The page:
South Carolina coach Spurrier to help secondary
South Carolina's head ball coach will be the ol' secondary coach this week at practice.
Steve Spurrier said Sunday he'll work with defensive backs to prepare for Kentucky this Saturday. The banged-up Gamecocks (3-1, 1-1 Southeastern Conference) squandered nearly all of an 18-point lead and escaped UCF with a 28-25 victory Saturday.
Spurrier said he'll help make sure No. 13 South Carolina's safeties and cornerbacks keep the ball in front of them and don't allow the big plays they did against the Knights. UCF rallied back on Blake Bortles' 73-yard touchdown pass to Rannell Hall and a 79-yard throw to Breshad Perriman that led to a Hall's 7-yard scoring catch.
Spurrier, a Heisman Trophy winner as Florida's quarterback in 1966, says he'll teach the players how to break on a passer's throws. The Gamecocks have struggled to close out games in recent weeks. They held a four-touchdown lead on Vanderbilt and saw that dwindle to 35-25 on Sept. 14. This time, South Carolina had built up a 28-10 lead at UCF before the breakdowns.
''We had some good plays, but we had some careless plays that almost cost us,'' Spurrier said.
The secondary wasn't Spurrier's only concern after the UCF game. Starting quarterback Connor Shaw sprained his right, throwing shoulder and will be out two to three weeks. Backup tailback Brandon Wilds dislocated an elbow and could be out up to a month.
Dylan Thompson, who completed 15 of 32 passes for 261 yards, will take over for an injured Shaw as he did a season ago. Spurrier said Brendan Nosovitch will back up Thompson and walk-on Perry Orth would be third on the depth chart.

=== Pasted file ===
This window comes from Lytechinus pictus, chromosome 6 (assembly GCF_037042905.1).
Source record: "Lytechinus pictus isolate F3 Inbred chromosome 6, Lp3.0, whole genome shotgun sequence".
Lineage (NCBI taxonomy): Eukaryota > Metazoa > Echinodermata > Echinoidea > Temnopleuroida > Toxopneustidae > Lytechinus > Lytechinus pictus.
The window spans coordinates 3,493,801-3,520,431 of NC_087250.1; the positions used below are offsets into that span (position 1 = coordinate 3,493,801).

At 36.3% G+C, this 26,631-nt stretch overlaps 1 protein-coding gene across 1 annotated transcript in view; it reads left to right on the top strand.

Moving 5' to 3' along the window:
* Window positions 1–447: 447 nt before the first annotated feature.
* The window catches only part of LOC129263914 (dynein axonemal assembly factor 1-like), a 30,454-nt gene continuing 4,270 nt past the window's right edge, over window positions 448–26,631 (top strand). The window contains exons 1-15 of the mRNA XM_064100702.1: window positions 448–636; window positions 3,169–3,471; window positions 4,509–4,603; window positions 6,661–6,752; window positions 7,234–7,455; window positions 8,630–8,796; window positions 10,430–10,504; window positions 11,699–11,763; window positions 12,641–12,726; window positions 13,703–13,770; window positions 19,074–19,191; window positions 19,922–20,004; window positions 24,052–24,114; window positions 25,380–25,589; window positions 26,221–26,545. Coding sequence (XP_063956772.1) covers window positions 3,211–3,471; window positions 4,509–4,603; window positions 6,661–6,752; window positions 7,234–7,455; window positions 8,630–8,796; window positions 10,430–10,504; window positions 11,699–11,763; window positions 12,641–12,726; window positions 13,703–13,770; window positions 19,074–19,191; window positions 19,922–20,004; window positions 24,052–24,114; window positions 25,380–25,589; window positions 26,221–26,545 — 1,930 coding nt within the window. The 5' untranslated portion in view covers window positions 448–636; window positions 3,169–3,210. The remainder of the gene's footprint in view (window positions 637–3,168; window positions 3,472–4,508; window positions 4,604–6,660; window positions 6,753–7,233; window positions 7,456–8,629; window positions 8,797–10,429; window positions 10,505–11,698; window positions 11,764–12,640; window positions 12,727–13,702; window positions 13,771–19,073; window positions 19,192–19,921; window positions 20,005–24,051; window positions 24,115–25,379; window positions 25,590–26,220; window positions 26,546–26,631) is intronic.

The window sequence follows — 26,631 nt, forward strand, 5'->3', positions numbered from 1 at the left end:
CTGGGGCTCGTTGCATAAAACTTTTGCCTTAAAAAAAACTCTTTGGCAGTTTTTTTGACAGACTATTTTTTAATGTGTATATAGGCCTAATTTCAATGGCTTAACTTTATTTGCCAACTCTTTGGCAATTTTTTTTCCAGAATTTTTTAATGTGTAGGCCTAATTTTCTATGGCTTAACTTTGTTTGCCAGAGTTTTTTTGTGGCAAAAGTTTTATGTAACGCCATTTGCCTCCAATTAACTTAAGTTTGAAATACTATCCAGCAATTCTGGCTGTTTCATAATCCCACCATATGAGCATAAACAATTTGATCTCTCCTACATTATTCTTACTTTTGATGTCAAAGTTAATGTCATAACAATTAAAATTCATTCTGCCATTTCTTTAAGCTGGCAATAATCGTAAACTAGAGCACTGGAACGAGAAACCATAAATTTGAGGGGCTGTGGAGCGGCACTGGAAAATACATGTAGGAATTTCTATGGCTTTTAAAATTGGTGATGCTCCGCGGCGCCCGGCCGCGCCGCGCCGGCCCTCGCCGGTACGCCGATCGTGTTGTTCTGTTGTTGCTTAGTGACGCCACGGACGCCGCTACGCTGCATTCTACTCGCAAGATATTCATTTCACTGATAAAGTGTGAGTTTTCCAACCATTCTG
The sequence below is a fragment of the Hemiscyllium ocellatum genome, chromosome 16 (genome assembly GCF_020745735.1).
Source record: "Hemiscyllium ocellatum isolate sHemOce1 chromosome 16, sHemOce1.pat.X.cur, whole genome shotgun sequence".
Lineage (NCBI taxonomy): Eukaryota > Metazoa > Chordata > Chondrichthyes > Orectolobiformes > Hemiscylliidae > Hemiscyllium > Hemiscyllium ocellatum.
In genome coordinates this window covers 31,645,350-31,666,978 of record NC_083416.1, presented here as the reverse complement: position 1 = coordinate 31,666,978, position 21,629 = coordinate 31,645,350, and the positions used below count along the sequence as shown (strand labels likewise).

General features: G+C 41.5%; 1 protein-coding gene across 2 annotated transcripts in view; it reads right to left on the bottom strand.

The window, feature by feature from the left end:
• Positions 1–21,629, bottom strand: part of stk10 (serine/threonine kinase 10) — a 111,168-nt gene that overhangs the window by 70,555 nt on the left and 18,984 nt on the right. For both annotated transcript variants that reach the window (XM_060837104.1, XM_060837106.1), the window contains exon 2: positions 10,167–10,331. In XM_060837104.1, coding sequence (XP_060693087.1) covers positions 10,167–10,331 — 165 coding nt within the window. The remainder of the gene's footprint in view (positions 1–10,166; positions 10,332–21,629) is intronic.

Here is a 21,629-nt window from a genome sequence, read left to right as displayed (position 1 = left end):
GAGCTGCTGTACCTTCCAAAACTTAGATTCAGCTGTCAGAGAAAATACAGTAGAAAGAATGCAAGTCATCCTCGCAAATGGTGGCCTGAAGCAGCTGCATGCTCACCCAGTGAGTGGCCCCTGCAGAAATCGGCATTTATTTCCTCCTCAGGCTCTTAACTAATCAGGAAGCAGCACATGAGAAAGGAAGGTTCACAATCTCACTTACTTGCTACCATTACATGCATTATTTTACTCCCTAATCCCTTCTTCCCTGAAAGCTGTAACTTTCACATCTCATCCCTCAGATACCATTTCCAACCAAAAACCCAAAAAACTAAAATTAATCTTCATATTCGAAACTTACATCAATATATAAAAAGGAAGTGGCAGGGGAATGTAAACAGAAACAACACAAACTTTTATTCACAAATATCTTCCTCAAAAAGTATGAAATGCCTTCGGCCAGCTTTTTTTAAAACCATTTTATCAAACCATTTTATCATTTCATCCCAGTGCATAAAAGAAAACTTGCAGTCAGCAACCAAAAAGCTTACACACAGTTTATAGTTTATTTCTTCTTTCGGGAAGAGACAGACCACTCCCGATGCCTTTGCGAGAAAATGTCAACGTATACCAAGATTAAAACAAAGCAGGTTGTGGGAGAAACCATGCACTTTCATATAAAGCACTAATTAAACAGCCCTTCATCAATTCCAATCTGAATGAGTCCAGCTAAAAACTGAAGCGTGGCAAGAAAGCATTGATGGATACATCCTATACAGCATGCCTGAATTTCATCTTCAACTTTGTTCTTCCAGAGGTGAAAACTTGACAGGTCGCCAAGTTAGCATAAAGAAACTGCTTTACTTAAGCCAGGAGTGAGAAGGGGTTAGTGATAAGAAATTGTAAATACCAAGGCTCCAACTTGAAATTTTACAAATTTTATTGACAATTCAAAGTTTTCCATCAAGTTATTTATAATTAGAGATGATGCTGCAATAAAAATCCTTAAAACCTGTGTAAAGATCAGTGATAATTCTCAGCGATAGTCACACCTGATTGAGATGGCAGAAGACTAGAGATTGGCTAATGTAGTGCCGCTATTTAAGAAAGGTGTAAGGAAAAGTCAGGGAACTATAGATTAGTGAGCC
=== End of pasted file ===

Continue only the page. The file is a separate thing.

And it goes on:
Spurrier said freshman David Williams would move alongside Shon Carson as backup to Mike Davis. Davis ran for 167 yards and touchdowns of 53, 13 and 13 yards as the Gamecocks built a sizeable second-half lead.
Thompson had filled in strongly as a starter other times, particularly in a 27-17 victory at Clemson last November. While Thompson's more of a thrower than a runner, Spurrier doesn't believe it will affect the Gamecocks' offensive play going forward.
''I believe we can still hand the ball off to Mike Davis,'' he said.
Bortles finished with 358 yards passing, the second time this season the Gamecocks have surrendered more than 300 yards through the air. Aaron Murray passed for 309 yards in Georgia's 41-30 victory over South Carolina earlier this month.
''I guess this is the first time our offense is ranked ahead of our defense in the conference in a long time,'' Spurrier said. ''But our defense has played well, except for some of the big plays.''
Spurrier said after the Georgia game that there would be some changes on the defense, which is led by All-America defensive end Jadeveon Clowney. The Gamecocks lost five seniors in their linebacker and safety spots from a year ago, including NFL players D.J. Swearinger and Devonte Holloman. Opponents have so far played away from South Carolina's 6-foot-6, 274-pound pass-rushing star.
Clowney acknowledged Saturday the Gamecocks aren't the same defense they were the past two seasons because of personnel losses.
''That's what we fail to realize,'' he said. ''We don't have those great linebackers like that.''
That's shown on the scoreboard. The Gamecocks have given up 25 points a game, a touchdown more than the 18 they allowed a year ago when Clowney was a pass-rushing terror who had 13 1/2 sacks on the way to SEC defensive player of the year honors.
Spurrier said Clowney had a stomach bug this week that required an IV on Friday. Still, Clowney was upset at himself for missing two sacks he believes he should've made. Clowney finished with two tackles as UCF again took him out of the action much of the game.
Spurrier thinks that if South Carolina's last line of defense tightens up, it'll give Clowney and the others up front more opportunies to end drives with big plays and turnovers. He hopes that starts this week against Kentucky (1-3, 0-1) at Williams-Brice Stadium on Saturday night.
''Obviously, we have some issues that we haven't gotten fixed yet,'' Spurrier said. ''We've got some work to do.''